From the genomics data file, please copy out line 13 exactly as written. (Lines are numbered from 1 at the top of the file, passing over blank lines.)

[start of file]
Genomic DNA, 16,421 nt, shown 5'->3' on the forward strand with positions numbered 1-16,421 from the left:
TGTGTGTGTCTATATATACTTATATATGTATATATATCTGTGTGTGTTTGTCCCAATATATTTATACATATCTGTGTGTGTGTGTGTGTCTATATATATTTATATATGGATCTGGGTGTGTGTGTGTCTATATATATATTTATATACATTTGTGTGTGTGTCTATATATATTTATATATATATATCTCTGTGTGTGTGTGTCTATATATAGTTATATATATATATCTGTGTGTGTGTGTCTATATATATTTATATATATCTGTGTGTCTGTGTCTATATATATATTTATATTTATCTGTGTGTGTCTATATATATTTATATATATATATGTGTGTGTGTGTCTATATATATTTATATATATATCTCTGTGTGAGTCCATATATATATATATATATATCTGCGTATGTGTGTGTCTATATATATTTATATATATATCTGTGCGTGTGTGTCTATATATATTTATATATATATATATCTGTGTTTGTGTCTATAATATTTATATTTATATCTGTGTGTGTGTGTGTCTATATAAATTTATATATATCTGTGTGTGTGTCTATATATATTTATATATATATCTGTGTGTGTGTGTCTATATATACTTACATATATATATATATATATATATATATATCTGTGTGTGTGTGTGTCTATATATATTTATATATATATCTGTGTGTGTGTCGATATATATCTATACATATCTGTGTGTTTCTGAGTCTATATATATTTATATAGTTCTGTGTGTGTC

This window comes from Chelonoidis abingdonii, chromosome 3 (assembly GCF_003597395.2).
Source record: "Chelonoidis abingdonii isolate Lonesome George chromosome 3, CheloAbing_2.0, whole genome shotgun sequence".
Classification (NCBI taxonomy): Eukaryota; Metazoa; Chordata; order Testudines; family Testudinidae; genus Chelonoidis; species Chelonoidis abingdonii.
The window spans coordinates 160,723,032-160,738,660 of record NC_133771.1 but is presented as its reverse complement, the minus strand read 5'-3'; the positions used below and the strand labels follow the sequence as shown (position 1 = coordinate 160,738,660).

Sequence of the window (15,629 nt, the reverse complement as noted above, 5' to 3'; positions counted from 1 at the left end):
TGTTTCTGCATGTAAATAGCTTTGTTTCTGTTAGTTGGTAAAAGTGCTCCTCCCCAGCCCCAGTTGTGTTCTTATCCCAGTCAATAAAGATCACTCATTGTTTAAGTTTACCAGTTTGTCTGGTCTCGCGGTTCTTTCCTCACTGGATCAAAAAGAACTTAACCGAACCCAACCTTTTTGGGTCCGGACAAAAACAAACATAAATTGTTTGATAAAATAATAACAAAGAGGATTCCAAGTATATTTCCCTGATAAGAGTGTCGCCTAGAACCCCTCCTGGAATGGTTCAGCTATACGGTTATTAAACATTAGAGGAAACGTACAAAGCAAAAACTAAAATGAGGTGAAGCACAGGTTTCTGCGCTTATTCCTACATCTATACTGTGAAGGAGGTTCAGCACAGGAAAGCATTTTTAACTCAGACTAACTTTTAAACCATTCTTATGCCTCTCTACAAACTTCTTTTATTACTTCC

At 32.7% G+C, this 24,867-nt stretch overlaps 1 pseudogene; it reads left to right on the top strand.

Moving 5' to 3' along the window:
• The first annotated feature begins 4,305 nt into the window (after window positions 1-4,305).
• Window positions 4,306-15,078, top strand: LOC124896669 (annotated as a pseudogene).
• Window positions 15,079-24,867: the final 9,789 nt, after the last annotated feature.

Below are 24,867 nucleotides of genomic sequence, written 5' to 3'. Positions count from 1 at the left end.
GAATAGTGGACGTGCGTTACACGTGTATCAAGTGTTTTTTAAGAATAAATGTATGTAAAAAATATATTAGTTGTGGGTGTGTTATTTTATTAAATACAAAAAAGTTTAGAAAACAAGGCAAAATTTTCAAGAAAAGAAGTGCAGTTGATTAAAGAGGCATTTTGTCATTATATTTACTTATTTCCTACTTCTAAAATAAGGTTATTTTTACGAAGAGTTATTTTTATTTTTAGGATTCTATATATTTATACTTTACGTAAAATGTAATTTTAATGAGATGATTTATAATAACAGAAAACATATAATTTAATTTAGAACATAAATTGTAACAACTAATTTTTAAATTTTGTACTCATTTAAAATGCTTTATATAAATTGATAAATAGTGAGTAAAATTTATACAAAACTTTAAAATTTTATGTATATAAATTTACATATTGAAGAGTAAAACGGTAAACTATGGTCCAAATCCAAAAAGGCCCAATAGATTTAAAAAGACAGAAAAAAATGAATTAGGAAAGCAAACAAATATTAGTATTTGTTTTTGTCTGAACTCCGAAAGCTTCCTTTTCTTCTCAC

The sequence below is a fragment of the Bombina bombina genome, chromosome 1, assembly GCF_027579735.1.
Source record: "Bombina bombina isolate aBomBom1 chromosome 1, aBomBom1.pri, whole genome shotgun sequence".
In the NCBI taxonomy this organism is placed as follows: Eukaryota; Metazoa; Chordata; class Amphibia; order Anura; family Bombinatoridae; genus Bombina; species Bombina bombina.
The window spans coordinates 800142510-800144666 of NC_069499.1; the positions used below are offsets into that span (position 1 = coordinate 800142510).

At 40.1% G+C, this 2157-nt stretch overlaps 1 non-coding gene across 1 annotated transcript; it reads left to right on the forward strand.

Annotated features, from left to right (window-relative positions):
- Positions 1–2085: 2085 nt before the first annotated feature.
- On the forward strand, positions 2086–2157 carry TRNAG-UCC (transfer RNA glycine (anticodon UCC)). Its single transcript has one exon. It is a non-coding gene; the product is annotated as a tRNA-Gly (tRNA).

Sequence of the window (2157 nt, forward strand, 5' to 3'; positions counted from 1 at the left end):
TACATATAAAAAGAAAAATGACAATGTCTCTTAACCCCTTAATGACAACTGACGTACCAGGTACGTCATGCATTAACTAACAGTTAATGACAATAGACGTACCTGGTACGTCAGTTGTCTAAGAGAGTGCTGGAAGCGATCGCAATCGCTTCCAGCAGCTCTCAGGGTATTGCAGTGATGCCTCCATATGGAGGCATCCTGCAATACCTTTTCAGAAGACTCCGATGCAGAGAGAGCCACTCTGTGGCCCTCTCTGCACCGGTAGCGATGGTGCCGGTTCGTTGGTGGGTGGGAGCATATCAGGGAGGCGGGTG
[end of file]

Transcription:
• Window positions 15,079-24,867: the final 9,789 nt, after the last annotated feature.